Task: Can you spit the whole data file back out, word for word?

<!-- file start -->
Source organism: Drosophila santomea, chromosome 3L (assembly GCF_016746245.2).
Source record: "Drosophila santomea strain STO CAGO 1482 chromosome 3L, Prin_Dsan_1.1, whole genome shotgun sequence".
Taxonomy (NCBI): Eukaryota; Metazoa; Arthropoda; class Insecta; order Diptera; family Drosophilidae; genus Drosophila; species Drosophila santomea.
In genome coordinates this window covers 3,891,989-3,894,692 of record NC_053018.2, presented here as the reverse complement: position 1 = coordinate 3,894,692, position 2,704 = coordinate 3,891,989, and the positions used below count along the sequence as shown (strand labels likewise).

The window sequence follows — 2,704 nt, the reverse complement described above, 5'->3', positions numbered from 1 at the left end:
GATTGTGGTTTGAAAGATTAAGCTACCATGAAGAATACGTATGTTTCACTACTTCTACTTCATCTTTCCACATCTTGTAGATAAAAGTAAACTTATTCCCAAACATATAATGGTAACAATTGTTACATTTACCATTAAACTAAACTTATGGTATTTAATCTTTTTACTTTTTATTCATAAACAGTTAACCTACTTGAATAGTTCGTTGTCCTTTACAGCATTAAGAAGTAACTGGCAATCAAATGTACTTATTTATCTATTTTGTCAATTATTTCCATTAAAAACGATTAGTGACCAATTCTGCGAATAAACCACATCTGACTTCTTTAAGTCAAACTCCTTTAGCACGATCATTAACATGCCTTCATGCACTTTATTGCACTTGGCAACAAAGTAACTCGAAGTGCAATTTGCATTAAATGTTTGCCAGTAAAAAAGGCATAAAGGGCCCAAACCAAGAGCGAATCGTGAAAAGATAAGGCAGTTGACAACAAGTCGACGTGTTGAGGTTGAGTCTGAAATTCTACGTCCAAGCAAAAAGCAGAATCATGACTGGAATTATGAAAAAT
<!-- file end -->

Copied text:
Source organism: Drosophila santomea, chromosome 3L (assembly GCF_016746245.2).
Source record: "Drosophila santomea strain STO CAGO 1482 chromosome 3L, Prin_Dsan_1.1, whole genome shotgun sequence".
Taxonomy (NCBI): Eukaryota; Metazoa; Arthropoda; class Insecta; order Diptera; family Drosophilidae; genus Drosophila; species Drosophila santomea.
In genome coordinates this window covers 3,891,989-3,894,692 of record NC_053018.2, presented here as the reverse complement: position 1 = coordinate 3,894,692, position 2,704 = coordinate 3,891,989, and the positions used below count along the sequence as shown (strand labels likewise).

The window sequence follows — 2,704 nt, the reverse complement described above, 5'->3', positions numbered from 1 at the left end:
GATTGTGGTTTGAAAGATTAAGCTACCATGAAGAATACGTATGTTTCACTACTTCTACTTCATCTTTCCACATCTTGTAGATAAAAGTAAACTTATTCCCAAACATATAATGGTAACAATTGTTACATTTACCATTAAACTAAACTTATGGTATTTAATCTTTTTACTTTTTATTCATAAACAGTTAACCTACTTGAATAGTTCGTTGTCCTTTACAGCATTAAGAAGTAACTGGCAATCAAATGTACTTATTTATCTATTTTGTCAATTATTTCCATTAAAAACGATTAGTGACCAATTCTGCGAATAAACCACATCTGACTTCTTTAAGTCAAACTCCTTTAGCACGATCATTAACATGCCTTCATGCACTTTATTGCACTTGGCAACAAAGTAACTCGAAGTGCAATTTGCATTAAATGTTTGCCAGTAAAAAAGGCATAAAGGGCCCAAACCAAGAGCGAATCGTGAAAAGATAAGGCAGTTGACAACAAGTCGACGTGTTGAGGTTGAGTCTGAAATTCTACGTCCAAGCAAAAAGCAGAATCATGACTGGAATTATGAAAAAT